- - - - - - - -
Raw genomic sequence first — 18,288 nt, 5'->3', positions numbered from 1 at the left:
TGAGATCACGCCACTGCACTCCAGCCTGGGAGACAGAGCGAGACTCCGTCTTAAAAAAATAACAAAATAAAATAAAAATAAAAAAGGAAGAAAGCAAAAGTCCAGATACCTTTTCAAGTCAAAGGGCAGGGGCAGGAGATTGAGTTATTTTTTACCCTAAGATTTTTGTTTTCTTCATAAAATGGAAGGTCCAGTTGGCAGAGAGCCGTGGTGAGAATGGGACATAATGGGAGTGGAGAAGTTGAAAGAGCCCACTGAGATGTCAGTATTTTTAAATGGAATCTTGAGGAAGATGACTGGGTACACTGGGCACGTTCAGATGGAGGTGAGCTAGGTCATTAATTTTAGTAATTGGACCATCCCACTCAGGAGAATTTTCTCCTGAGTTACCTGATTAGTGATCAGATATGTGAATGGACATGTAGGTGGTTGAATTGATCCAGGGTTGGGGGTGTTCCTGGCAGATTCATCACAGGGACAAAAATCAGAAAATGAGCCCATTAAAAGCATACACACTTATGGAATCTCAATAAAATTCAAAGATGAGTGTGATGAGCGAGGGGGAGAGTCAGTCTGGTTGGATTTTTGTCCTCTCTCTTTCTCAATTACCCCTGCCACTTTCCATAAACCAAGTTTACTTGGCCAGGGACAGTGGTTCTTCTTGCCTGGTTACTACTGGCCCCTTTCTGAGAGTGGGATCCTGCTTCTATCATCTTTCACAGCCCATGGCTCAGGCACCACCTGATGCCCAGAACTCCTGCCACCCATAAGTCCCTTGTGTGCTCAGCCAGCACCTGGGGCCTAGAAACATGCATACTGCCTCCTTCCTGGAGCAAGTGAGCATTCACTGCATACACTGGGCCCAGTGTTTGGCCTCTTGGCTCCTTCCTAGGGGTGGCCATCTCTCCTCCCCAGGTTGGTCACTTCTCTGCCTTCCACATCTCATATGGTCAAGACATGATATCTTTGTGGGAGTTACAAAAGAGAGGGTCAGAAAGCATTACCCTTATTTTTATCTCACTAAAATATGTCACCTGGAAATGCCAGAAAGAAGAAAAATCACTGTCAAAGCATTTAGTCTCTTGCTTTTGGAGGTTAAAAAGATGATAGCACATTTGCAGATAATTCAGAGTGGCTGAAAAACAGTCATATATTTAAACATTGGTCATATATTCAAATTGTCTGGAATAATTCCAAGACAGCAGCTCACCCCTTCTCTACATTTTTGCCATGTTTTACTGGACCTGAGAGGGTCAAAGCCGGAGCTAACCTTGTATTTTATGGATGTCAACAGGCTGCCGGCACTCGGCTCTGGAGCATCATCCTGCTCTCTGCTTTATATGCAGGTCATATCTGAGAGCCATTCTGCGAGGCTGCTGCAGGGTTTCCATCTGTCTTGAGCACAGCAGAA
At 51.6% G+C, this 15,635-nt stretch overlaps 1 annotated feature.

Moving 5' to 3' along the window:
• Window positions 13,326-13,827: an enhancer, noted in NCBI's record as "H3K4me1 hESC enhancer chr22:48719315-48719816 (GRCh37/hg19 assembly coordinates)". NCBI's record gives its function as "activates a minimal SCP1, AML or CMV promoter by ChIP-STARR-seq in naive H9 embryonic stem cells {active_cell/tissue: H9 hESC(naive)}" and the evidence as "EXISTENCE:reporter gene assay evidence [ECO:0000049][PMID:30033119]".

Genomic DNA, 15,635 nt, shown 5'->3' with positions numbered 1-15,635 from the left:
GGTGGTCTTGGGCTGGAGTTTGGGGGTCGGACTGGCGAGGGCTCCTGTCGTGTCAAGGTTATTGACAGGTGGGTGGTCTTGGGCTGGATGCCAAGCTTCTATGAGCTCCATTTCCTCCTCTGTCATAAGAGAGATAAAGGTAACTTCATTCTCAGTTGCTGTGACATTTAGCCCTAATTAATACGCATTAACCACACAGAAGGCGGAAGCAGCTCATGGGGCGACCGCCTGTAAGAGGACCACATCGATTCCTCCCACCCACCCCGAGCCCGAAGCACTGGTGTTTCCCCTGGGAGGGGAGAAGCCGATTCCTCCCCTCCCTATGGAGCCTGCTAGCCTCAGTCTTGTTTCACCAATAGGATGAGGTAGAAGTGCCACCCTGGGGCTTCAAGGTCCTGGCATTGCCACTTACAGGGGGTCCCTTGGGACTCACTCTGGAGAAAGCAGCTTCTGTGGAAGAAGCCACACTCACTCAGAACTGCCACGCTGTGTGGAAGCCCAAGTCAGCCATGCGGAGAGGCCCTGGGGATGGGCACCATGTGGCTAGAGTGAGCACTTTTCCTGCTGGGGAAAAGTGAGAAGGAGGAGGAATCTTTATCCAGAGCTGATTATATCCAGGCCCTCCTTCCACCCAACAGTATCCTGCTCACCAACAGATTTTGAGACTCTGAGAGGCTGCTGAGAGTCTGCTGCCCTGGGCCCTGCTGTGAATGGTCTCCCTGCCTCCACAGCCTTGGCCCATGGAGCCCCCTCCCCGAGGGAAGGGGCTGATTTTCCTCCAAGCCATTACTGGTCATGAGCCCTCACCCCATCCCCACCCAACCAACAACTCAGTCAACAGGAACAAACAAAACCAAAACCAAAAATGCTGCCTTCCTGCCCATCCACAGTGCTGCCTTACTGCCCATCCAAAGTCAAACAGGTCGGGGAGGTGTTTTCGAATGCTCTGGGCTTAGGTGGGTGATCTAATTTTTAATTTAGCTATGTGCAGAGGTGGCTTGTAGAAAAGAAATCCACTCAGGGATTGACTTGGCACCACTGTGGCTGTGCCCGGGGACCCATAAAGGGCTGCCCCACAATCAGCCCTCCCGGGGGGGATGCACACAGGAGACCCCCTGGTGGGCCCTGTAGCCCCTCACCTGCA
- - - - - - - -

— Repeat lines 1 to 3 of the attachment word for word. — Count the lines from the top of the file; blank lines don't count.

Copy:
Raw genomic sequence first — 18,288 nt, 5'->3', positions numbered from 1 at the left:
TGAGATCACGCCACTGCACTCCAGCCTGGGAGACAGAGCGAGACTCCGTCTTAAAAAAATAACAAAATAAAATAAAAATAAAAAAGGAAGAAAGCAAAAGTCCAGATACCTTTTCAAGTCAAAGGGCAGGGGCAGGAGATTGAGTTATTTTTTACCCTAAGATTTTTGTTTTCTTCATAAAATGGAAGGTCCAGTTGGCAGAGAGCCGTGGTGAGAATGGGACATAATGGGAGTGGAGAAGTTGAAAGAGCCCACTGAGATGTCAGTATTTTTAAATGGAATCTTGAGGAAGATGACTGGGTACACTGGGCACGTTCAGATGGAGGTGAGCTAGGTCATTAATTTTAGTAATTGGACCATCCCACTCAGGAGAATTTTCTCCTGAGTTACCTGATTAGTGATCAGATATGTGAATGGACATGTAGGTGGTTGAATTGATCCAGGGTTGGGGGTGTTCCTGGCAGATTCATCACAGGGACAAAAATCAGAAAATGAGCCCATTAAAAGCATACACACTTATGGAATCTCAATAAAATTCAAAGATGAGTGTGATGAGCGAGGGGGAGAGTCAGTCTGGTTGGATTTTTGTCCTCTCTCTTTCTCAATTACCCCTGCCACTTTCCATAAACCAAGTTTACTTGGCCAGGGACAGTGGTTCTTCTTGCCTGGTTACTACTGGCCCCTTTCTGAGAGTGGGATCCTGCTTCTATCATCTTTCACAGCCCATGGCTCAGGCACCACCTGATGCCCAGAACTCCTGCCACCCATAAGTCCCTTGTGTGCTCAGCCAGCACCTGGGGCCTAGAAACATGCATACTGCCTCCTTCCTGGAGCAAGTGAGCATTCACTGCATACACTGGGCCCAGTGTTTGGCCTCTTGGCTCCTTCCTAGGGGTGGCCATCTCTCCTCCCCAGGTTGGTCACTTCTCTGCCTTCCACATCTCATATGGTCAAGACATGATATCTTTGTGGGAGTTACAAAAGAGAGGGTCAGAAAGCATTACCCTTATTTTTATCTCACTAAAATATGTCACCTGGAAATGCCAGAAAGAAGAAAAATCACTGTCAAAGCATTTAGTCTCTTGCTTTTGGAGGTTAAAAAGATGATAGCACATTTGCAGATAATTCAGAGTGGCTGAAAAACAGTCATATATTTAAACATTGGTCATATATTCAAATTGTCTGGAATAATTCCAAGACAGCAGCTCACCCCTTCTCTACATTTTTGCCATGTTTTACTGGACCTGAGAGGGTCAAAGCCGGAGCTAACCTTGTATTTTATGGATGTCAACAGGCTGCCGGCACTCGGCTCTGGAGCATCATCCTGCTCTCTGCTTTATATGCAGGTCATATCTGAGAGCCATTCTGCGAGGCTGCTGCAGGGTTTCCATCTGTCTTGAGCACAGCAGAA
At 51.6% G+C, this 15,635-nt stretch overlaps 1 annotated feature.